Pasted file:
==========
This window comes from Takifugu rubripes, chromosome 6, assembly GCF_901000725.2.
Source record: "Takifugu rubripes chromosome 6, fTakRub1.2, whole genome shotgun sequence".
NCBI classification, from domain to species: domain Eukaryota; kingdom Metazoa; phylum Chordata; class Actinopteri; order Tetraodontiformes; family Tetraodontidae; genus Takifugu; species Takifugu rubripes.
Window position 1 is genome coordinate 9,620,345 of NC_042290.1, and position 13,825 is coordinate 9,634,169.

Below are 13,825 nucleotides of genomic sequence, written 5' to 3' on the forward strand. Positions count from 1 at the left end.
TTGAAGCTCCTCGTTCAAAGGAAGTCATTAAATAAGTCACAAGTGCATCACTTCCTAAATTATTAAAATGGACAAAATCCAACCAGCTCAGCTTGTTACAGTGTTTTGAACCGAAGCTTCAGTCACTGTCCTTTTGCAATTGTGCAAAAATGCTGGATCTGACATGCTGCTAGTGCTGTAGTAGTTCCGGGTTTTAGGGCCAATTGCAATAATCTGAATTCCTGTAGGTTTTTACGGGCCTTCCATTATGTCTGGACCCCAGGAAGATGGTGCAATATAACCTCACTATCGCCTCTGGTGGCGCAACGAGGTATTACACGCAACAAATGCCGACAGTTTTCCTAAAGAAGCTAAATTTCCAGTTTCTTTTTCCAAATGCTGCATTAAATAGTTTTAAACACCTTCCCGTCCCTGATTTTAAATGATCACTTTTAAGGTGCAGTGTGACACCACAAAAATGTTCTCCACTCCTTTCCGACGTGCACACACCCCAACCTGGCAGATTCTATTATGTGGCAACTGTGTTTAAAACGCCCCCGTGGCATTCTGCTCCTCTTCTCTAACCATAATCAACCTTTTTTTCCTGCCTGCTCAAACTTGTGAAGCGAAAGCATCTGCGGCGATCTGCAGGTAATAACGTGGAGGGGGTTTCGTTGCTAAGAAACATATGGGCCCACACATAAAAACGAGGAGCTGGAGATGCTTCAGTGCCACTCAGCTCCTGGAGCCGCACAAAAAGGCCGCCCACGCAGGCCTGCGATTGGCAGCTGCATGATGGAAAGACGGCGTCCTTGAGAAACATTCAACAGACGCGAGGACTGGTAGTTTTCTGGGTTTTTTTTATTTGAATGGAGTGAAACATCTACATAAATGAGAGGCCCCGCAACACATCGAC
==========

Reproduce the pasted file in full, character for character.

This window comes from Takifugu rubripes, chromosome 6, assembly GCF_901000725.2.
Source record: "Takifugu rubripes chromosome 6, fTakRub1.2, whole genome shotgun sequence".
NCBI classification, from domain to species: domain Eukaryota; kingdom Metazoa; phylum Chordata; class Actinopteri; order Tetraodontiformes; family Tetraodontidae; genus Takifugu; species Takifugu rubripes.
Window position 1 is genome coordinate 9,620,345 of NC_042290.1, and position 13,825 is coordinate 9,634,169.

Below are 13,825 nucleotides of genomic sequence, written 5' to 3' on the forward strand. Positions count from 1 at the left end.
TTGAAGCTCCTCGTTCAAAGGAAGTCATTAAATAAGTCACAAGTGCATCACTTCCTAAATTATTAAAATGGACAAAATCCAACCAGCTCAGCTTGTTACAGTGTTTTGAACCGAAGCTTCAGTCACTGTCCTTTTGCAATTGTGCAAAAATGCTGGATCTGACATGCTGCTAGTGCTGTAGTAGTTCCGGGTTTTAGGGCCAATTGCAATAATCTGAATTCCTGTAGGTTTTTACGGGCCTTCCATTATGTCTGGACCCCAGGAAGATGGTGCAATATAACCTCACTATCGCCTCTGGTGGCGCAACGAGGTATTACACGCAACAAATGCCGACAGTTTTCCTAAAGAAGCTAAATTTCCAGTTTCTTTTTCCAAATGCTGCATTAAATAGTTTTAAACACCTTCCCGTCCCTGATTTTAAATGATCACTTTTAAGGTGCAGTGTGACACCACAAAAATGTTCTCCACTCCTTTCCGACGTGCACACACCCCAACCTGGCAGATTCTATTATGTGGCAACTGTGTTTAAAACGCCCCCGTGGCATTCTGCTCCTCTTCTCTAACCATAATCAACCTTTTTTTCCTGCCTGCTCAAACTTGTGAAGCGAAAGCATCTGCGGCGATCTGCAGGTAATAACGTGGAGGGGGTTTCGTTGCTAAGAAACATATGGGCCCACACATAAAAACGAGGAGCTGGAGATGCTTCAGTGCCACTCAGCTCCTGGAGCCGCACAAAAAGGCCGCCCACGCAGGCCTGCGATTGGCAGCTGCATGATGGAAAGACGGCGTCCTTGAGAAACATTCAACAGACGCGAGGACTGGTAGTTTTCTGGGTTTTTTTTATTTGAATGGAGTGAAACATCTACATAAATGAGAGGCCCCGCAACACATCGAC